Let’s face it: Die Schule der kleinen Vampire is too advanced for the likes of me, so I switched to a programme I could actually understand and chose this little donkey named Trotro, a popular character in his native France. He has a lot of free time, thinks fondly of his teddy, and teaches me words I never knew before, which is precisely the reason why I think he’s really great! I watched three episodes yesterday, and like a child, had to watch them over and over again whilst writing down notes and transcribing my guess at complete German sentences. So far, Trotro has kindly taught me such gems as “Toll, es schneit!” (Wow, it snowed!) and “Brr, ich mir kalt, mein Hände sind eisig!” (Brr, I’m cold, my hands are freezing!) Not really useful right now, since it hasn’t started snowing, though it’s amazing how much I’ve learnt from watching a programme for kids!
Here are some words I learnt from Trotro und der Schneemann:
I might invest in Hörbucher to pass my time on the bus. Since I’m not in Deutschland right now, I have to try harder than normal to properly learn the language, so maybe German podcasts will help me learn much better. At the moment, lack of immersion worries me and makes me pretty certain that it’s stunting my accent. Some insist that accents come later, that the basics must be mastered before you can work on aesthetics. However, neglecting the accent can mean you sound too foreign when you finally speak, right? Isn’t that the reason why you have so many accents in English?? It’s a bit silly to worry so soon, but I don’t want to talk like a Brit speaking German…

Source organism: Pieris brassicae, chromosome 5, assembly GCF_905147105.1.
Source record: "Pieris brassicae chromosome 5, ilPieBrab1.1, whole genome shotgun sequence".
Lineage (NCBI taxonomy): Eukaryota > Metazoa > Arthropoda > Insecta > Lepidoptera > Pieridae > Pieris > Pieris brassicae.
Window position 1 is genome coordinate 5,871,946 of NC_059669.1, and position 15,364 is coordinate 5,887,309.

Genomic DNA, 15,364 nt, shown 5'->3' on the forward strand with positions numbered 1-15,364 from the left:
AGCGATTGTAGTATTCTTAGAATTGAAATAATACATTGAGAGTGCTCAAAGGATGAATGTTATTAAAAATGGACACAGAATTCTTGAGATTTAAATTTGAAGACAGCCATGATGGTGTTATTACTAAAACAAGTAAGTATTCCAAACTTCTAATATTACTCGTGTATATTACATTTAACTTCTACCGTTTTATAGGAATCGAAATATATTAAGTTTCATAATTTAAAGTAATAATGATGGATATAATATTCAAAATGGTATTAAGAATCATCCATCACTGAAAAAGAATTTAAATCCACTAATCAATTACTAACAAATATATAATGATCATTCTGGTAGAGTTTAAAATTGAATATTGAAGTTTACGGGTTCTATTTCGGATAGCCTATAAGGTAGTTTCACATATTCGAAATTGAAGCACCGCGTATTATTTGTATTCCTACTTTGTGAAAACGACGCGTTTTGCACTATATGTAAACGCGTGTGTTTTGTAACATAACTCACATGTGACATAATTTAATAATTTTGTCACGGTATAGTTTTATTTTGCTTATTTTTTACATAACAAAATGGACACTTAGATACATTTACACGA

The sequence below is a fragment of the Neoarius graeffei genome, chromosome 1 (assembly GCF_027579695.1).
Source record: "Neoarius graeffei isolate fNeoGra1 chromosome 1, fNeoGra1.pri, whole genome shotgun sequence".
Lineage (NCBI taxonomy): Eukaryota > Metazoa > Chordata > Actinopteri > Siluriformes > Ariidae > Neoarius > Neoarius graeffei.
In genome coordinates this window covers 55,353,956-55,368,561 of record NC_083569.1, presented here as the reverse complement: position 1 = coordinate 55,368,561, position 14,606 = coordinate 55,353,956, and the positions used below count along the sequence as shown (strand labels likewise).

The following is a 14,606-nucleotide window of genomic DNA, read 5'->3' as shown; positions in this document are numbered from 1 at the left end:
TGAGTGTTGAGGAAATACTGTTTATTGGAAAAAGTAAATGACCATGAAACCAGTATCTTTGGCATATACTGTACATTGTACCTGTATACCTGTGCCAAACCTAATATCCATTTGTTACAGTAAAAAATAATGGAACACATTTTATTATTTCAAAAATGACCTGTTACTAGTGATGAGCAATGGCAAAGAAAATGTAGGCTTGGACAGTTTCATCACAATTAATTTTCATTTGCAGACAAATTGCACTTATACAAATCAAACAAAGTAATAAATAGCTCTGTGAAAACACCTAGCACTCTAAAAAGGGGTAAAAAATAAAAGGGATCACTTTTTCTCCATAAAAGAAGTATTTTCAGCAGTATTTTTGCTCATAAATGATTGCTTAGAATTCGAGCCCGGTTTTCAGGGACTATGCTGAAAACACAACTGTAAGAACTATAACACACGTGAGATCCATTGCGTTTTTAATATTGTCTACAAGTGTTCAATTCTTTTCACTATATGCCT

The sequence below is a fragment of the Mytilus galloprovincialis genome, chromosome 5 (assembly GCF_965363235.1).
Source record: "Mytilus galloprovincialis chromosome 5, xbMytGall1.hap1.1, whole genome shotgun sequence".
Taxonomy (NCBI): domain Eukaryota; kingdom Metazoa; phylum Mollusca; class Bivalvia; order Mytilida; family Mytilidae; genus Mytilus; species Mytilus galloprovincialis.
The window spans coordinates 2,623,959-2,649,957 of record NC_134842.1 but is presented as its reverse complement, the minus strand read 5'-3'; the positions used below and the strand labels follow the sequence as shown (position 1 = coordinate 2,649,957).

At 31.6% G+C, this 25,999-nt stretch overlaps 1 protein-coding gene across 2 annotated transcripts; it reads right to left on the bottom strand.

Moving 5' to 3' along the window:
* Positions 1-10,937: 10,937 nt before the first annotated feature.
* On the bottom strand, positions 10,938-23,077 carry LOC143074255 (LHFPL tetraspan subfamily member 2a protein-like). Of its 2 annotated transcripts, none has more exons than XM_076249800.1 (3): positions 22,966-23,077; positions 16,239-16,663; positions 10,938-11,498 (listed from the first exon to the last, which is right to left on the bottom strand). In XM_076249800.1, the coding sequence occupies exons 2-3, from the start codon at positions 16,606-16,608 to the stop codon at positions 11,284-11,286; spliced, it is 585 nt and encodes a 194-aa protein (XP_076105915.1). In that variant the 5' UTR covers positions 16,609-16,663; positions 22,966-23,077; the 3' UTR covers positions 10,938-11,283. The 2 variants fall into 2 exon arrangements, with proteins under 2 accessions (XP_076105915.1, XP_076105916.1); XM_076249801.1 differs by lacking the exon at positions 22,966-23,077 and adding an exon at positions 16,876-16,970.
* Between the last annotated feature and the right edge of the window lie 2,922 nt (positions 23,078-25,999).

Speaking of which, I applied for an internal position last week in the hopes of moving departments. The role I have now doesn’t play to my strengths. Instead of having customers you can build relationships with, a dialler system contacts random people less likely to pay because they don’t bloody know you, so I’m moving on, crossing my fingers for a role in performance assessment. I’ve never done this job before, but what the hey, I’ll give it a go; it’s what I wanted to do before my redundancy, anyway! And the manager would like a chat with me and my team leader tomorrow or Tuesday. No interview, no documents, just a nice informal chat about why I want the job and how to transfer skills. As the only one in my department who went and applied, do my chances look good for landing the job?
I like to really think so – watch this space!